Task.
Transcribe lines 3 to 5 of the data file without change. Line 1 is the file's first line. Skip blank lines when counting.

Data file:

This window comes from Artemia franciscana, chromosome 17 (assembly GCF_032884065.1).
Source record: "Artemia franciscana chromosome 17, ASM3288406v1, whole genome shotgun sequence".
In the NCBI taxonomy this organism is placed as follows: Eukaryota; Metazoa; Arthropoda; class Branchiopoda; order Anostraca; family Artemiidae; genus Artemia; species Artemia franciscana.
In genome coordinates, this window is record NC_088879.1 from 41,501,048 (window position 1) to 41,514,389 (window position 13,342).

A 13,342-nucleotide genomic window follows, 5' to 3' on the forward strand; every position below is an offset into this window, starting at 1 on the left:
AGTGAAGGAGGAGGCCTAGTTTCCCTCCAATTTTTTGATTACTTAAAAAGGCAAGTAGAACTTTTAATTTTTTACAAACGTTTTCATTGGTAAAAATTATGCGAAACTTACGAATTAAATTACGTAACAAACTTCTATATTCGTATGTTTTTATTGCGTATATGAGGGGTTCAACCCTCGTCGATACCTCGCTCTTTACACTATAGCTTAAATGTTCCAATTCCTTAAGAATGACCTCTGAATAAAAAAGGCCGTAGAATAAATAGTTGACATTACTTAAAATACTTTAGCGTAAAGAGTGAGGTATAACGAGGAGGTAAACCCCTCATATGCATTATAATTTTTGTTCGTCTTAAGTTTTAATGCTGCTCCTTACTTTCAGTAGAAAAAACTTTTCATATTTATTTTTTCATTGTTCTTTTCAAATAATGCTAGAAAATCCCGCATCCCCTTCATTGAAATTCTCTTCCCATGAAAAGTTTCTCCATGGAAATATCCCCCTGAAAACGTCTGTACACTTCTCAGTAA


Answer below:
In the NCBI taxonomy this organism is placed as follows: Eukaryota; Metazoa; Arthropoda; class Branchiopoda; order Anostraca; family Artemiidae; genus Artemia; species Artemia franciscana.
In genome coordinates, this window is record NC_088879.1 from 41,501,048 (window position 1) to 41,514,389 (window position 13,342).

A 13,342-nucleotide genomic window follows, 5' to 3' on the forward strand; every position below is an offset into this window, starting at 1 on the left: